The record-breaking 2020 Atlantic hurricane season included 30 storms, and while North Carolina managed to dodge the 12 hurricanes that made landfall, that won’t always be the case in the future. A team of interdisciplinary researchers at UNC is combining their expertise in areas like human health, ecology, and urban planning to create a long-term holistic plan helping vulnerable communities prepare for the next generation of extreme weather events.
Professors Allen Hurlbert and Keith Sockman want their students out of the classroom as much as possible. Every other year, the UNC researchers lead an avian biology course that explores the physiology, anatomy, evolution, and behavior of birds. Throughout the semester, the class visits wildlife reserves across the state to see these lessons in the field.
Emma Marzolf is a conservation grower at the North Carolina Botanical Garden. She collects native seeds from wild plant populations across North Carolina and then grows and stores them for future seed restoration efforts.
The Davie Poplar. Walter’s Pine. The Monarch of the Forest. While these natural landmarks on UNC’s campus were here long before the university was, they’ve become a prominent part of its history. But what happens if they die? A team at Carolina has an innovative solution for preserving their stories.
Nearly 35 percent of Americans are considered obese — a diagnosis that has become so common the American Medical Association recognizes it as a chronic disease. While the diagnosis is the same for all, the treatments vary; what works for one person typically doesn’t work for another. In response, researchers from across UNC have joined forces to tackle this ever-growing problem.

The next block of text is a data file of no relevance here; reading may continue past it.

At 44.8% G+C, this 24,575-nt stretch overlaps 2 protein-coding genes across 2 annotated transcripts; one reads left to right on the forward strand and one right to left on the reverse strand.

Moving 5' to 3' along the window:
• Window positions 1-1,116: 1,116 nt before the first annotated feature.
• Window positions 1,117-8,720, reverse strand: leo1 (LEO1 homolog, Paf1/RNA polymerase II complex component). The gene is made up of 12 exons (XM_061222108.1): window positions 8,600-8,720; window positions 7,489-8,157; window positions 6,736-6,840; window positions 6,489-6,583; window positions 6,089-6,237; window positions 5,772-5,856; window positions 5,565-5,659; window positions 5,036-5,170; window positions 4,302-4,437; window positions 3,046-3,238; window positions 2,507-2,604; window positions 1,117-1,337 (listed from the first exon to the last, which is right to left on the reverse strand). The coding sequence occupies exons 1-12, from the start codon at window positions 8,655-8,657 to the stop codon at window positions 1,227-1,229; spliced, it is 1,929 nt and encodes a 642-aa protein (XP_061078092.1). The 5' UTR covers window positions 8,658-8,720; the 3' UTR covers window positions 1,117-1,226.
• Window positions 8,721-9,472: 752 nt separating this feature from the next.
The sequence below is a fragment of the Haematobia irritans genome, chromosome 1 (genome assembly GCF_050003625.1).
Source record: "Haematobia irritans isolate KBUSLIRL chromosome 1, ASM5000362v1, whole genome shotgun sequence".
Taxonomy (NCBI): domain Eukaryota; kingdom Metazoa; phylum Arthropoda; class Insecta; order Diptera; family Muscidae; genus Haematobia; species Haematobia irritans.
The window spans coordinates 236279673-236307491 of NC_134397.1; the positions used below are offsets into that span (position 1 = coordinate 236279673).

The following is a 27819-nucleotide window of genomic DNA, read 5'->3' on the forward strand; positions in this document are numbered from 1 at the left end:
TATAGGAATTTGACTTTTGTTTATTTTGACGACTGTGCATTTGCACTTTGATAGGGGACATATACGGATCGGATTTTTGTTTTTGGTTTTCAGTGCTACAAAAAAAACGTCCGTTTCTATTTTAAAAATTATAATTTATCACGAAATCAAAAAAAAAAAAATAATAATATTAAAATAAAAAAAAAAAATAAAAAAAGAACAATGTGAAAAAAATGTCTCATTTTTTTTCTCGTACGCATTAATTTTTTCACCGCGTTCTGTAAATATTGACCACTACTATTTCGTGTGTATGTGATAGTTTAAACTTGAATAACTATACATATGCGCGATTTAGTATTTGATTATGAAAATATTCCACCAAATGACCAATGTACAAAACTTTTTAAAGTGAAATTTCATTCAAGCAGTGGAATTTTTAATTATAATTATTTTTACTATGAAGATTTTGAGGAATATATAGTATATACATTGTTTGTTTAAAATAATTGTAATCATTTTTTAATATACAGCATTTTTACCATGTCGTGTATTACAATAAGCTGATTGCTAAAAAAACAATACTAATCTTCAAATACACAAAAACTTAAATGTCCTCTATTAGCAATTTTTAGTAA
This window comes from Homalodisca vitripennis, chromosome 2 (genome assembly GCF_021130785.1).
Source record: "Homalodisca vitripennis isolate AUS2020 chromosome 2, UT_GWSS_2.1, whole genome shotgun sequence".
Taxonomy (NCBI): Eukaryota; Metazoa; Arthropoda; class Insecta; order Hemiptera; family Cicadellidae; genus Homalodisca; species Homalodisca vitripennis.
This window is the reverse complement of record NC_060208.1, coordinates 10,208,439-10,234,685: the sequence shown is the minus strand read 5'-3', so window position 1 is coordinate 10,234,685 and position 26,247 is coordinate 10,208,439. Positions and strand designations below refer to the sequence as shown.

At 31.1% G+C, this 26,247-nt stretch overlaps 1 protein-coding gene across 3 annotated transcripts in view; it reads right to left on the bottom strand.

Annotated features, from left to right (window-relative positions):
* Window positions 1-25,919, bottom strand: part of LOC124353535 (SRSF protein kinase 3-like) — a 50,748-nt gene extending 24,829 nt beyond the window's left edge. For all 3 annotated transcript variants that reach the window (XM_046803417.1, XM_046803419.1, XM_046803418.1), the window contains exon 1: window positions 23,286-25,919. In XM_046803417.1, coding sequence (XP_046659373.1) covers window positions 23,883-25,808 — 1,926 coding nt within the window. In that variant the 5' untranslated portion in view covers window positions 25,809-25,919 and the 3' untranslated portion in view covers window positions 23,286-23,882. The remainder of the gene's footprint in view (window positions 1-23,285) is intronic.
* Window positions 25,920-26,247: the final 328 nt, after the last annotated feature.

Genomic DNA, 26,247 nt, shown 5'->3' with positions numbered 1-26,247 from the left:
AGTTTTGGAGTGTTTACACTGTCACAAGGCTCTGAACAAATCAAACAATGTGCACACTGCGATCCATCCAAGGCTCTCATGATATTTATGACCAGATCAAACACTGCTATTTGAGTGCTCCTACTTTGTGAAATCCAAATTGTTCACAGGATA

Environmental education and research have deep roots at Carolina, but a lot has changed since the natural sciences came to campus almost 200 years ago. From the creation of a sanitary engineering department to relationships stoked by the internet, environmental study at UNC has evolved into a hotbed of research, education, and community outreach.
From the shores of New Jersey to the North Carolina coast, Pete Peterson has always loved the ocean. He's spent nearly five decades researching its marine life, fighting for its protection, and guiding the next generation of marine scientists to do the same.
Most visitors return from Jordan Lake with a tan, a photograph, or maybe a unique bird feather. Ayla Gizlice collects something else entirely — chunks of clay, plastic bags, rocks, and dead fish. The UNC senior incorporates these materials into an art project addressing how human actions shape the physical environment.
In the shade of the longleaf pine, some N.C. plants find relief from global warming.